Have you placed “the Payment Hat” on the right head in your business?

What does it really mean to your business if you do not have control over your payment solution?

In most companies, there is a person who is responsible for payments, as payments are an essential part of doing business. However, the “Payment Hat” rarely sits at the head of a person who has expert knowledge in the field. And why is it important, can you ask?

For many companies, lack of knowledge equals a too expensive payment solution which does not function in an optimum way and does not support the strategy of sales, resale and up-selling.

It costs money, both directly and indirectly. There is a good chance that the employee who wears the ‘Payment Hat’ is well aware that water is coming into the boat but does not know where the holes are. Once found, it leads to the next problem – how to close them effectively so that the water does not begin to flow back in the following day? An unsatisfactory situation for any employee who wants to do their job well.

And what if the hat is not placed at all? Does it just mean that everyone then has their focus on the payment area? No, that’s certainly not my experience – in cases where there is no clear responsibility, there is (usually) no focus on payments at all.

For most companies, a payment solution has been set up using a supplier, and the supplier has made recommendations about payment methods, flow for returns etc. If nothing goes wrong and it works, why think about it? The reason is obvious: Because the world does not stand still – and neither should your payment solution!

For example, have you got MobilePay linked to your page? Have you taken a stand on ApplePay and BitCoin? How does the flow in your shop work if a customer wants to shop via their mobile? Do you have plans for a customer club or loyalty? If so are payment a natural part of this and do you have a setup, so your customers can save their payment details with you and easily make a purchase – maybe even from a direct mail?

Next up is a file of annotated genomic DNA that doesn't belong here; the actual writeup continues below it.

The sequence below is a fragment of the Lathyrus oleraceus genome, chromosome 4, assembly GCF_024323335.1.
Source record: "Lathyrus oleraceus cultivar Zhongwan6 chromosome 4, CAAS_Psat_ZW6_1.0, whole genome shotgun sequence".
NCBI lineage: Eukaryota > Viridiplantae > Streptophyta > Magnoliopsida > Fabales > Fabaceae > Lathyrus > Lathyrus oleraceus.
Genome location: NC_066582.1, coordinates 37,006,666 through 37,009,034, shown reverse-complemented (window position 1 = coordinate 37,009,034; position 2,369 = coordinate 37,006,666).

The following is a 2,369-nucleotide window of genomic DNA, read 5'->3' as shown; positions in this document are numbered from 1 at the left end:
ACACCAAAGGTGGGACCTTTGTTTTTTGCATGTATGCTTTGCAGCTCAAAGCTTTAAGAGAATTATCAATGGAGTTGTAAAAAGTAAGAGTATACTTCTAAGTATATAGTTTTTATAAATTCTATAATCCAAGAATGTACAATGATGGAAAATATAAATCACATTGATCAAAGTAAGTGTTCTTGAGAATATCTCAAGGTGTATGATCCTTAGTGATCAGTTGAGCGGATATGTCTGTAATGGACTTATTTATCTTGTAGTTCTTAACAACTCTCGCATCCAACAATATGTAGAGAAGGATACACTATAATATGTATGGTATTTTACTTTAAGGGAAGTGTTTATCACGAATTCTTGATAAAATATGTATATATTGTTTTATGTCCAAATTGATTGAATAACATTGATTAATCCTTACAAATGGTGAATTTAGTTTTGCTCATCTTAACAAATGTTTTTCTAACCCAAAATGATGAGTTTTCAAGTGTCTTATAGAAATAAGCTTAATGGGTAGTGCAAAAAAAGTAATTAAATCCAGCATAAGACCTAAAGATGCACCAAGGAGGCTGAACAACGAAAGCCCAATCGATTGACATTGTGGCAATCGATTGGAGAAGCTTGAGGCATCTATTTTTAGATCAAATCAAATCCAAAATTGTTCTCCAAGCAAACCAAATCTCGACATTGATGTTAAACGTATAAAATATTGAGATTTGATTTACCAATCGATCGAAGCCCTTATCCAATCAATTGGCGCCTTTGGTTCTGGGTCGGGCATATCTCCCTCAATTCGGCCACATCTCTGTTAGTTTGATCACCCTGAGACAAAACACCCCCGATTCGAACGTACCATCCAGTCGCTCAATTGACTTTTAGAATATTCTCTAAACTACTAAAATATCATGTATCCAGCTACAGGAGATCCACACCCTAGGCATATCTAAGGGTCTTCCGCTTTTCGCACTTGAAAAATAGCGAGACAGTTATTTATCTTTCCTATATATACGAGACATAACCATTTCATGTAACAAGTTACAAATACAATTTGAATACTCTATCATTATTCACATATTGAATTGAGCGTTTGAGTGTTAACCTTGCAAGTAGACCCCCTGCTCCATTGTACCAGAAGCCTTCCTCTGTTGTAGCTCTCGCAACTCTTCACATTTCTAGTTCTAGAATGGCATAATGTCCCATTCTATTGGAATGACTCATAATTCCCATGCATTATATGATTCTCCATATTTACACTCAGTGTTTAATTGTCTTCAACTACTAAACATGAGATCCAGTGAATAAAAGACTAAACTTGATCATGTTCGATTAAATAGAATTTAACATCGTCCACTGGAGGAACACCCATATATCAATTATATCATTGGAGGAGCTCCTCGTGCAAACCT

What does your business cost?

The specific amount must be measured in money, wasted working hours and wasted opportunities. For a more accurate overview of what it costs your business, start by looking at your rejected payments. Each of them is a potential purchase that went wrong. Then you can look at your price to receiving card payments – the fee (usually a percentage) is probably quite high. It is not unrealistic that you can save 0.5% on the fees for your credit card payments. Do you sell abroad, you may have Klarna, and maybe you have MobilePay, Viabill or Resours Bank linked to your page? Are you using Repiir, Reepay or others like that for your recurring payments? Do you know if you pay too much, if your payment options match your customers’ wishes and whether the flow of your payments is optimal?

Are you one of the few who have the answers to these questions and more? Then everything is good, congratulations ????

But if you are not, I would recommend that you focus on this area. Get your needs defined and upgrade your knowledge so the hat can be placed with a person who has the time and ability to prioritize and ensure the best solutions for your concept. If you need help, from a professional advisor, I feel certain that looking briefly at the mentioned areas will prove it is money well spent.

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